The big­gest lit­tle grass­roots skid show in the land is a fam­ily af­fair


WHEN it comes to burnout comps away from the Street Ma­chine Sum­mer­nats main stage, the Ul­ti­mate Burnout Chal­lenge (UBC) is the big kahuna. Now nine years strong, UBC started with a con­ver­sa­tion be­tween two leg­ends of the sport, Clint Ogilvie and Steven Loader, while they were cruis­ing home to Mel­bourne from a burnout show in Queens­land.

“We got think­ing: Us guys with th­ese crazy blown and in­jected en­gines are spend­ing a for­tune on our cars and trav­el­ling around to events all over the coun­try,” Clint re­calls. “It’d be nice to see the pro­mot­ers put up a bit more prize money.”

Back then the most you could ex­pect to take home for win­ning a burnout comp was only around $5000, with most events barely cough­ing up four fig­ures.

“We just thought, we’re the ones putting on the show here, and the sport ain’t cheap, so why not do our own thing and give back to the guys that are out there spend­ing big and putting on a show for ev­ery­one,” Clint con­tin­ues.

With that in mind, the first UBC saw a $10,000 first-place prize – un­heard of back in 2008. “Since we’d been go­ing to so many comps, we also fig­ured out what we liked and didn’t like, so when we went with UBC we made our main pri­or­ity the en­trants. If we look af­ter the peo­ple com­ing in the back door, they’ll look af­ter the peo­ple com­ing in the front door,” Clint says.

Not that it was all plain sail­ing. “Our first event at Avalon Air­port was a dis­as­ter,” Clint says. “It rained, the pits turned to mud be­cause there was no paved pit area, cars got bogged. But we made sure we kept ev­ery­one in the loop and they were all re­ally un­der­stand­ing and came back again the next year. I guess we were lucky in that we’d been around the scene and we knew most of the peo­ple.”

But you can’t run a suc­cess­ful event for nine years based purely on the fact that you know peo­ple, and UBC has stood the test of time be­cause it is gen­uinely one of the best – if not the best – burnout events in the coun­try.

Last year, UBC went to Bal­larat Air­port for its first

run­ning out­side of Avalon. It was also my first UBC ex­pe­ri­ence and I doubt I’ll ever for­get it – the crowd was nuts and the cars were out-of-this­world awe­some.

“When I see the cars in the stag­ing lanes, I think I’d rather stay here and watch than miss it, even though I’ve got a job to do,” Clint says. “It gives me goose­bumps some­times; it’s very rare that we have shit cars.

“Last year at Bal­larat was so big, they couldn’t have us back again this year; they just couldn’t han­dle the num­bers.”

This year’s show, held at Winton Race­way in March, was no dif­fer­ent. “I think this year’s field was hon­estly the best we’ve ever had,” Clint says.

It’s hard to ar­gue with the man; Scott Tay­lor and I were pad-side live-stream­ing the bulk of the event for the best part of six hours, and even once the juice in our gear ran out we couldn’t take our eyes off the ac­tion. You know it’s been an in­sane show when you’ve been watch­ing burnouts all day and still don’t want to leave.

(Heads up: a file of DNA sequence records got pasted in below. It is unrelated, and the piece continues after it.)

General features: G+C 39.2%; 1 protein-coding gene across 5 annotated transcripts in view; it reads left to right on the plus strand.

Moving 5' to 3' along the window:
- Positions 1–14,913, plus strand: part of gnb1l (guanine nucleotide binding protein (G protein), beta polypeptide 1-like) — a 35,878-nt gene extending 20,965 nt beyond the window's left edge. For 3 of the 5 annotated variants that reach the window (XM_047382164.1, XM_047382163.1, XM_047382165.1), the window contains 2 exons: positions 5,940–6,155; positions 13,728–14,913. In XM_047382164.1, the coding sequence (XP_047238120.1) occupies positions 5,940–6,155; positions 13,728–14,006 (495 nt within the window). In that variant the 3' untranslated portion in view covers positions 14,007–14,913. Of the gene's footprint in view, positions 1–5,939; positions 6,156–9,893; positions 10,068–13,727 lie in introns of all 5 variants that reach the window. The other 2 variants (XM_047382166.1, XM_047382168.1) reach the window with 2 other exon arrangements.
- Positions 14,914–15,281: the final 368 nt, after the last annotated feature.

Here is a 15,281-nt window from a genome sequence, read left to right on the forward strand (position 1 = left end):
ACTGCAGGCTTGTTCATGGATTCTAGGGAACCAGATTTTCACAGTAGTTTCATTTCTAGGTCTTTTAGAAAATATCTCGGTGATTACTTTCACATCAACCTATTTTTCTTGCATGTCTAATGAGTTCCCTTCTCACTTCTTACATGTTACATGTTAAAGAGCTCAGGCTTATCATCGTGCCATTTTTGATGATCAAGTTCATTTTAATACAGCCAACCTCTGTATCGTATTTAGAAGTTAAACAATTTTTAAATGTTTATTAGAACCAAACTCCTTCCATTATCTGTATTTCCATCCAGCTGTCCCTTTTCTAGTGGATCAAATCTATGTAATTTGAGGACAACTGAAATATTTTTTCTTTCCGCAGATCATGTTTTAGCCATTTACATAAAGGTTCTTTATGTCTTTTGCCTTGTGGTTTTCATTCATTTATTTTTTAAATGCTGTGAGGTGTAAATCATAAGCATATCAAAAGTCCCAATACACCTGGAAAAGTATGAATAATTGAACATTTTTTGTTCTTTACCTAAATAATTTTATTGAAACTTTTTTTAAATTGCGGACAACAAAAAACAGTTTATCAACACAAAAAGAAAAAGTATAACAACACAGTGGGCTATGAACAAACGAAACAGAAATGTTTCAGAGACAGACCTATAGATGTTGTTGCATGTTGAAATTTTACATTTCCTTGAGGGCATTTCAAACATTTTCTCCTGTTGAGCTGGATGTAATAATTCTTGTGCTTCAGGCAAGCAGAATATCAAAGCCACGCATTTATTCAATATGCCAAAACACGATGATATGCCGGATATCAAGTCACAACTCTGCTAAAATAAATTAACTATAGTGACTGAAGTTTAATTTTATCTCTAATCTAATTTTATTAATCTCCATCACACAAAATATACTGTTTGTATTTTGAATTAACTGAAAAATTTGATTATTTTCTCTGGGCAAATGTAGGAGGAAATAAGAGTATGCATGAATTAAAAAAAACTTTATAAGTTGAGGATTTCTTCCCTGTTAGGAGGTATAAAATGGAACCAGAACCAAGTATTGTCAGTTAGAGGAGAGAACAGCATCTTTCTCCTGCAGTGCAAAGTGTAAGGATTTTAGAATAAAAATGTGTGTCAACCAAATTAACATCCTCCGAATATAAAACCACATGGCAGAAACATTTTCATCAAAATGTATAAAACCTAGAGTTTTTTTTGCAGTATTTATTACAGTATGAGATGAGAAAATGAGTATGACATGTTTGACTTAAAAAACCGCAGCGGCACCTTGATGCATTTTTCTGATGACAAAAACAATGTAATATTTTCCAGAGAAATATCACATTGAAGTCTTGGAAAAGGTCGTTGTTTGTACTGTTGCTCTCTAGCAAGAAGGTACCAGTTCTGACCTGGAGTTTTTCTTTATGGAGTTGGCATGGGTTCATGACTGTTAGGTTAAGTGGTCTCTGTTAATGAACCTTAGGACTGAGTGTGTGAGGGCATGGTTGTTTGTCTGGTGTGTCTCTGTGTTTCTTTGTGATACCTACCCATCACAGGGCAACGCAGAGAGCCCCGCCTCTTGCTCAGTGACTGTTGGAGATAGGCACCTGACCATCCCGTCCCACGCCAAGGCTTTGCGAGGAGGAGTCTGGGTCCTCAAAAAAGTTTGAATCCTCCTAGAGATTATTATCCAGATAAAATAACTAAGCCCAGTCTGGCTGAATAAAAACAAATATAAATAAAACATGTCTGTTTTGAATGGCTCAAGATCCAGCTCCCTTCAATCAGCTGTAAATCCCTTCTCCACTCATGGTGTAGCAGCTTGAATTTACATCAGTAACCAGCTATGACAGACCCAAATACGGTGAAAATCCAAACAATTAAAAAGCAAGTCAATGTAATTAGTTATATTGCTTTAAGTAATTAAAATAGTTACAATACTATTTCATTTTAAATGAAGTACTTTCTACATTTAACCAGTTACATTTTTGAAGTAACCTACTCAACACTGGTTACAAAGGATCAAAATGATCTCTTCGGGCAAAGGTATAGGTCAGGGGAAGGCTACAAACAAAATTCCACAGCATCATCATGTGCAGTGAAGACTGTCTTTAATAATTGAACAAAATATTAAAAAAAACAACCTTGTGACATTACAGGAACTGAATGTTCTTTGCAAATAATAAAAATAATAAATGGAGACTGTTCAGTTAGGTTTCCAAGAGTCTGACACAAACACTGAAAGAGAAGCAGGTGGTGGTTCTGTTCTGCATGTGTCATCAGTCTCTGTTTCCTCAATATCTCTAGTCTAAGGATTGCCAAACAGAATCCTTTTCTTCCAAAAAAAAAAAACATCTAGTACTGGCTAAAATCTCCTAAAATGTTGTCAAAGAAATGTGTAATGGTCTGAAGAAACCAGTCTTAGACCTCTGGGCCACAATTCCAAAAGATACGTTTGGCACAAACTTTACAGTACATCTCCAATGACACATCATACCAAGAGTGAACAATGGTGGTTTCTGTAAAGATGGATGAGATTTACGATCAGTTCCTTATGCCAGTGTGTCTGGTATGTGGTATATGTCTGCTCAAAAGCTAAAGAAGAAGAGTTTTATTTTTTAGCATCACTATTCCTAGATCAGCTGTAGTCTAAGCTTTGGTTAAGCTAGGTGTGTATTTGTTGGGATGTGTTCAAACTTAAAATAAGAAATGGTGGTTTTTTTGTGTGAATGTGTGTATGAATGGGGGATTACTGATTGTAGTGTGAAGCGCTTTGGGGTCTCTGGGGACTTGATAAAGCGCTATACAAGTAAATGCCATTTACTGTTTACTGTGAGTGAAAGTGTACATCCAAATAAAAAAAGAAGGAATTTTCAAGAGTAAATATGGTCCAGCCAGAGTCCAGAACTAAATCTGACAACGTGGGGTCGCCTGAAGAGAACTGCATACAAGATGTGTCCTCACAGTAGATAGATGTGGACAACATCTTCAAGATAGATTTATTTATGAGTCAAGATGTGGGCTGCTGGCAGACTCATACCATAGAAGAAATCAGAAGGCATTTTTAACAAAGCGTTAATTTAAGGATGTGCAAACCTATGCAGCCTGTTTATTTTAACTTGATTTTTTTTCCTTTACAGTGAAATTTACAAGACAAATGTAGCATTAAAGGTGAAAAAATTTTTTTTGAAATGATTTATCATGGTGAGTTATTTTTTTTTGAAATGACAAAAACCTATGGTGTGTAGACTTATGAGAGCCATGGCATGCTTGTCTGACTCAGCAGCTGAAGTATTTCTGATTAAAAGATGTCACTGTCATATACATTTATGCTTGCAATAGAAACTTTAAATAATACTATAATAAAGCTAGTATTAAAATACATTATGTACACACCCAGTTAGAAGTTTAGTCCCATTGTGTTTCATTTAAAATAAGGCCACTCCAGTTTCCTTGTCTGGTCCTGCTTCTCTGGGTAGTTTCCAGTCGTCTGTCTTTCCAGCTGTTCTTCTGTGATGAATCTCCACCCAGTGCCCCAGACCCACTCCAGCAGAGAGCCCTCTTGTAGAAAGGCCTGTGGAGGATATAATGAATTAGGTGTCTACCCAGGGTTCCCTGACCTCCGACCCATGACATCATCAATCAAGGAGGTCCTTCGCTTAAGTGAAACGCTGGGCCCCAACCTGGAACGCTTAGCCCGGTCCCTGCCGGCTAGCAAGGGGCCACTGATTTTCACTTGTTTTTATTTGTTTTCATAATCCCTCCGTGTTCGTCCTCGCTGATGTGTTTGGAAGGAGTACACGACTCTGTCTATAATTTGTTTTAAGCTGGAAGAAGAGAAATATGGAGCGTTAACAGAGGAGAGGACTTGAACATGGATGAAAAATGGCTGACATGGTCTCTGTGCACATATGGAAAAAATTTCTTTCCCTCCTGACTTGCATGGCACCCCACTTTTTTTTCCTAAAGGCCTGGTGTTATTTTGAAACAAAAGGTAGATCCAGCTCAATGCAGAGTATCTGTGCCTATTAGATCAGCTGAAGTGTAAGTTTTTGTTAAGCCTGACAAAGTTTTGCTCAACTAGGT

“Winton was a re­ally good venue,” Clint says. “Be­ing a ded­i­cated mo­tor­sport fa­cil­ity they had garages in the pits and ev­ery­one was re­ally good to work with. We’ll be hav­ing our 10th event there next year, and we’re work­ing with them to pro­vide more grand­stand seat­ing for the spec­ta­tors, pos­si­bly ex­pand­ing the pad and im­prov­ing the bar­ri­ers.”

So keep an eye on UBC’S Face­book page for when dates are an­nounced for next year’s 10th Ul­ti­mate Burnout Chal­lenge at Winton Race­way. It’s go­ing to be mas­sive!

Shawn Karn has had a run of bad luck re­cently with his 400ci blown and in­jected KARNGE VS Com­modore. This time ’round the diff breather let go, spray­ing hot oil un­der the tyres and she went up, burn­ing plenty of the rear body­work. Shawn gave her another run later in the day, but it still just wanted to set fire to the pad

Andrew Lynch was as ex­cit­ing as ever in his Ls-pow­ered Corolla, LYNCHY. Ev­ery time I see the guy skid it looks like he’s get­ting cra­zier and cra­zier with each tip-in, and when he pulls it off it’s bloody in­sane. In two out of his three skids at UBC he ended up in the gravel at the end of the pad, but his fi­nal at­tempt was ab­so­lute magic Phil Ker­jean was one of a hand­ful of driv­ers that got a bit too cosy with the wall on tip-in. I reckon the slop­ing an­gle of the Winton Race­way burnout pad caught a few driv­ers by sur­prise. Steve and Clint are look­ing into ex­pand­ing the pad and pos­si­bly cor­rect­ing the down­ward slope for next year Michael Jam­bor’s blown HZ ute, FORCED, was ex­pe­ri­enc­ing some sus­pen­sion tune-up is­sues and, just like Derek Zoolan­der, had a hard time turn­ing left, re­sult­ing in a love-tap with the wall dur­ing pad en­try. If the car looks fa­mil­iar, it’s be­cause it used to be owned by Brett Nid­drie, the bloke be­hind a lot of the bad-arse burnout en­gines in the scene

A strong con­tin­gent of cars made the trek east from Perth, in­clud­ing Matt Pur­nell in BLACKOUT and Justen Brown in STRUGLIN. True to its name, Justen’s Com­modore wagon was strug­gling with a bro­ken trans­mis­sion and didn’t get the tyres off. Matty, on the other hand, was killing it in his Holden ute and claimed sec­ond place for the event Mick Ha­mon’s WIDE OPEN HSV Club­sport was one of sev­eral toughies that came over from WA, and it seems to have an ap­petite for killing head gas­kets and catch­ing fire. Dur­ing qual­i­fy­ing it had a pretty nasty tyre fire un­der the arse-end, while in the fi­nal it was the en­gine bay that was ablaze

Adrian Froon was putting the blown 318ci Chrysler in his AP5 Valiant through some se­ri­ous rpm be­fore she caught fire dur­ing his sec­ond qual­i­fy­ing skid

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